Ratatat turn The Regency Ballroom into a multi-instrumental dance party

RatatatPhotos by James Nagel // Written by Brett Ruffenach //

Ratatat with Despot //
The Regency Ballroom – San Francisco
August 3rd, 2015 //

Waiting in line to enter The Regency Ballroom, I heard one Ratatat fan say, “Kind of weird it’s not Friday … sure feels like it.”

In a way, this summed up what the evening had in store for us. Due to an unfortunate logistics issue, Ratatat were not able to make their scheduled Friday night show last weekend but managed to quickly recover and put on a performance that certainly felt like a Friday night for a sold-out crowd.

As the duo took the stage, guitarist Mike Stroud began with a glimmering guitar riff to open “Pricks of Brightness”. Evan Mast joined in on bass to along with their familiar thumping, drum-machine rhythms, and the most exciting element of their live show was revealed — at both ends of the stage were two thick, plexiglass displays behind which objects were projected, creating a stunning 3D effect. The projection technique combined with the duo’s anything-but-lacking light and laser production created a thrilling show that perfectly accompanied Ratatat’s crunchy, high-energy electronic tracks.


Thoroughly covering their entire catalog and diving into older tracks like “Loud Pipes” and “Kennedy”, one particularly exciting part of Ratatat’s production is their ability to change up what’s being produced live. Earlier in their set when playing “Grape Juice City”, Stroud manned both a small melodica and his guitar while Mast filled the room with textured percussion and a groovy bass line. With its shimmering chords and foot-stomping beat, “Falcon Jab” was among the most high-energy moments of the night. In the eyes of the crowd, these two could do no wrong — between each track, there was nothing but roaring applause for them.

Ratatat are particularly great at keeping your attention. With nothing more than the occasional “thank-you” in between songs, the band moves quickly from track to track. One notable highlight was near the end of their set when a slide guitar was used as the lights were dimmed, which turned out to be an excellent choice — the slide guitar is a beautiful extension of Ratatat’s sound. Transitioning into the final tracks of the set with “Supreme”, Ratatat showed that they are not limited to one style.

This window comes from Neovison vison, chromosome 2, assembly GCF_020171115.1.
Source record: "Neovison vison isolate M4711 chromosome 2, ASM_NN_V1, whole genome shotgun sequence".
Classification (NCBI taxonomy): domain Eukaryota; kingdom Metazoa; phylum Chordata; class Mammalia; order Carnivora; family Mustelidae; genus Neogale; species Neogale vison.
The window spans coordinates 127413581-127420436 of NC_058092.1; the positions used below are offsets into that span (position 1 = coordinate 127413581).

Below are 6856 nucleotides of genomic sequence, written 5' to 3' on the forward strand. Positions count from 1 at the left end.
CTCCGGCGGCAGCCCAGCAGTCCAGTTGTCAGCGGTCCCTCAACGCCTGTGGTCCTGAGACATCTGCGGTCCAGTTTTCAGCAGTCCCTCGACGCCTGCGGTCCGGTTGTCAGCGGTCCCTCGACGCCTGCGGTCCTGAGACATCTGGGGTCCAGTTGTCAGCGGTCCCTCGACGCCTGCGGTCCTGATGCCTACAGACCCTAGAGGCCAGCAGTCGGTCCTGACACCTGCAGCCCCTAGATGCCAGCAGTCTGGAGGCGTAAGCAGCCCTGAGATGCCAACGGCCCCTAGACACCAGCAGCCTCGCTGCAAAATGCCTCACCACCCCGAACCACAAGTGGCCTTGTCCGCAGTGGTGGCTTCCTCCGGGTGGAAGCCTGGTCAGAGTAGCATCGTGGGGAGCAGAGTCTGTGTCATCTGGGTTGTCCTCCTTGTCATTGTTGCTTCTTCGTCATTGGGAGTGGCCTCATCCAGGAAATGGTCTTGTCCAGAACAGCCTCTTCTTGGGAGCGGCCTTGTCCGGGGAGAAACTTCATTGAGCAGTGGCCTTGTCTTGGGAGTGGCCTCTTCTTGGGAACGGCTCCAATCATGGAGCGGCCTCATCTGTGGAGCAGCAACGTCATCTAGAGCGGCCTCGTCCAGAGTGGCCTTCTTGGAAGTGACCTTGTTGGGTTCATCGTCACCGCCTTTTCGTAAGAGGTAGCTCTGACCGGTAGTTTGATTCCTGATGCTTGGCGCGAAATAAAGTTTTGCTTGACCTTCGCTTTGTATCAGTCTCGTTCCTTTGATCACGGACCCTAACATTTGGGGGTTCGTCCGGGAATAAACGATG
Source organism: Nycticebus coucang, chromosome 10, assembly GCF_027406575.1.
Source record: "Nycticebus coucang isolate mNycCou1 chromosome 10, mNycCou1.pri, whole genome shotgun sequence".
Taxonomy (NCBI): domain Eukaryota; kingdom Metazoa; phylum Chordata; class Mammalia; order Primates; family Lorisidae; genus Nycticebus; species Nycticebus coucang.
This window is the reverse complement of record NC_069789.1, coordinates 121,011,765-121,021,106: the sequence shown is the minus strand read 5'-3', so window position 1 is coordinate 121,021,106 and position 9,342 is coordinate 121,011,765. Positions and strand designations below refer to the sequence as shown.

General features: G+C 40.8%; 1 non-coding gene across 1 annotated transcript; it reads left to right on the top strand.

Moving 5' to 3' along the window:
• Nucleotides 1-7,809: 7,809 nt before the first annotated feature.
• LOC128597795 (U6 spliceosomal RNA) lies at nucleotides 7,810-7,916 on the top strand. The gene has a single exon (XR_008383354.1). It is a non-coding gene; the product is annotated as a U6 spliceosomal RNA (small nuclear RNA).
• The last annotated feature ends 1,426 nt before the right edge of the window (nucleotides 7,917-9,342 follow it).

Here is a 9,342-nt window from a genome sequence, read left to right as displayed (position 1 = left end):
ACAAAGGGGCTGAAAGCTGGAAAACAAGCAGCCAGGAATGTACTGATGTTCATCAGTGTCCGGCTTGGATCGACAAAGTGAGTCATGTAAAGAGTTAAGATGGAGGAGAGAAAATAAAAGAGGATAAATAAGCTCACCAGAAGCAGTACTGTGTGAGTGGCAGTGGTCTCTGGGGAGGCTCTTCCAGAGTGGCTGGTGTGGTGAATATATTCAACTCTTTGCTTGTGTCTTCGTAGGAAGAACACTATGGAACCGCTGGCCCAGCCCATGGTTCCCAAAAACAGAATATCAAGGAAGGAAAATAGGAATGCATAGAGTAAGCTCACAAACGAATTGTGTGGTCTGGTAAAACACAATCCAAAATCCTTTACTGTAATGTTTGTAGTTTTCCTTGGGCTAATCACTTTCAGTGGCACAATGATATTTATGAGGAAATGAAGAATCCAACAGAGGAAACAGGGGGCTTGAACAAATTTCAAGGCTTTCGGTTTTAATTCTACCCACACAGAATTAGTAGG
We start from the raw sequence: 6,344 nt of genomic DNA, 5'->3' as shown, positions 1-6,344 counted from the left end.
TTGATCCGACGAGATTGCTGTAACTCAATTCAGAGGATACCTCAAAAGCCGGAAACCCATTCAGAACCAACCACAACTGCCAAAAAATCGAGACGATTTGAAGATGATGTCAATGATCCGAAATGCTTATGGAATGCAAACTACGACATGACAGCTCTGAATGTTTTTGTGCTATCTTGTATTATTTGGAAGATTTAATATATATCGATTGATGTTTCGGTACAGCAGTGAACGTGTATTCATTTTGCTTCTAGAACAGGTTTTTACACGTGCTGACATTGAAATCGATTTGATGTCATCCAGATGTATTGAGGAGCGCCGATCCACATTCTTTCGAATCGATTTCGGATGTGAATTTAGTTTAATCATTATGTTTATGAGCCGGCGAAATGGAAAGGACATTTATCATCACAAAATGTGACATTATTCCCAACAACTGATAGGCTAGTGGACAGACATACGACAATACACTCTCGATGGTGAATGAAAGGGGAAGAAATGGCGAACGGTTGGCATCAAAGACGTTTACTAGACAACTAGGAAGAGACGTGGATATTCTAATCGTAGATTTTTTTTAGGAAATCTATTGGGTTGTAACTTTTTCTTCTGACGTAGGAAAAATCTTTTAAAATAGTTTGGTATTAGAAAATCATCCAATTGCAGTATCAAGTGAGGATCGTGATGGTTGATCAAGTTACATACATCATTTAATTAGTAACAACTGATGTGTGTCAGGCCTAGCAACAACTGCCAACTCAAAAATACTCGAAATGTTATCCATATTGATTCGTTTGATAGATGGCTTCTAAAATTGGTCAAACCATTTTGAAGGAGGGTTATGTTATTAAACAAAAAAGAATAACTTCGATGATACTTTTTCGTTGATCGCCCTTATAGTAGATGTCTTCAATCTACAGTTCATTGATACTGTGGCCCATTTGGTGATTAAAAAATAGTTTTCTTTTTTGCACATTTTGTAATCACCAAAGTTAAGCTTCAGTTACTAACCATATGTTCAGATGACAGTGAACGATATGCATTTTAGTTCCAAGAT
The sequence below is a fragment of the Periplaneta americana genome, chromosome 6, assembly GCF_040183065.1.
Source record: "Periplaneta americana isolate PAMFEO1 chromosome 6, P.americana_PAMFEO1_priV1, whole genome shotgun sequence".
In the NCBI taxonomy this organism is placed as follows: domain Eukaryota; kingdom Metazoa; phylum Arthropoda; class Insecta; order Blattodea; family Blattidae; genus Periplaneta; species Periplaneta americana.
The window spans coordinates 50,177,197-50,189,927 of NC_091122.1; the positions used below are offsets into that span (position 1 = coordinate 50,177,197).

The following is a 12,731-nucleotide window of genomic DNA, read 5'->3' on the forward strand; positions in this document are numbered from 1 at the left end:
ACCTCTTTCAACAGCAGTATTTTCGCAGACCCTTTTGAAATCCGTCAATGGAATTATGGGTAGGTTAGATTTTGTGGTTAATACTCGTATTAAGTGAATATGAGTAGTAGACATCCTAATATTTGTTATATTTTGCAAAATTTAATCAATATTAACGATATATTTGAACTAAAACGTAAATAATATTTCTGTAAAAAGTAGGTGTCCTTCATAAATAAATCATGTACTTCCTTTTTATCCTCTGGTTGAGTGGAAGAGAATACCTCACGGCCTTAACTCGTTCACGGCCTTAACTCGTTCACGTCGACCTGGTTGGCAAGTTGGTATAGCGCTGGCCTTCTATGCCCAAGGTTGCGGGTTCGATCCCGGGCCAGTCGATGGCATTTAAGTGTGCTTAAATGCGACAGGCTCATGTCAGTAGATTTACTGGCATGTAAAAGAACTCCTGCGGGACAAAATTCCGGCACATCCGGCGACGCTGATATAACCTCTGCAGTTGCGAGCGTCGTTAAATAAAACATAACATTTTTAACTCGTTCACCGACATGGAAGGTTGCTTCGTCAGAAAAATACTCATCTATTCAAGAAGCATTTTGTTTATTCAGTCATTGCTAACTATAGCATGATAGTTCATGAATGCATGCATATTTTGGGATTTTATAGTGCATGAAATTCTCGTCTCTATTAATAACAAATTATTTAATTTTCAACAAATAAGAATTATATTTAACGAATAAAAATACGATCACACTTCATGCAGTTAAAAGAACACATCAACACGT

Closing the set with “Seventeen Years” — a track, which to no one’s surprise, everyone went crazy for — served as a nice way to show that Ratatat have always been true to their sound, even now as they approach the 15-year mark. Near the end of the song, Stroud even threw in a small “Aerodynamic”-esque homage that served as a nice touch considering the ever-present influence of Daft Punk in the group’s music.


The pair left the stage briefly only to come out for a two-song encore, closing with nothing but Ratatat’s adrenaline-fueled, slot-machine dance party known as “Shempi”. As a huge fan of this track, I was immensely satisfied with their choice to close the show with this song.

As we all left the insanely hot and sweaty venue, a sense of amazement pulsed through the crowd only to realize that, though Ratatat made it feel like it was, it certainly was not a Friday, and we all got work tomorrow.

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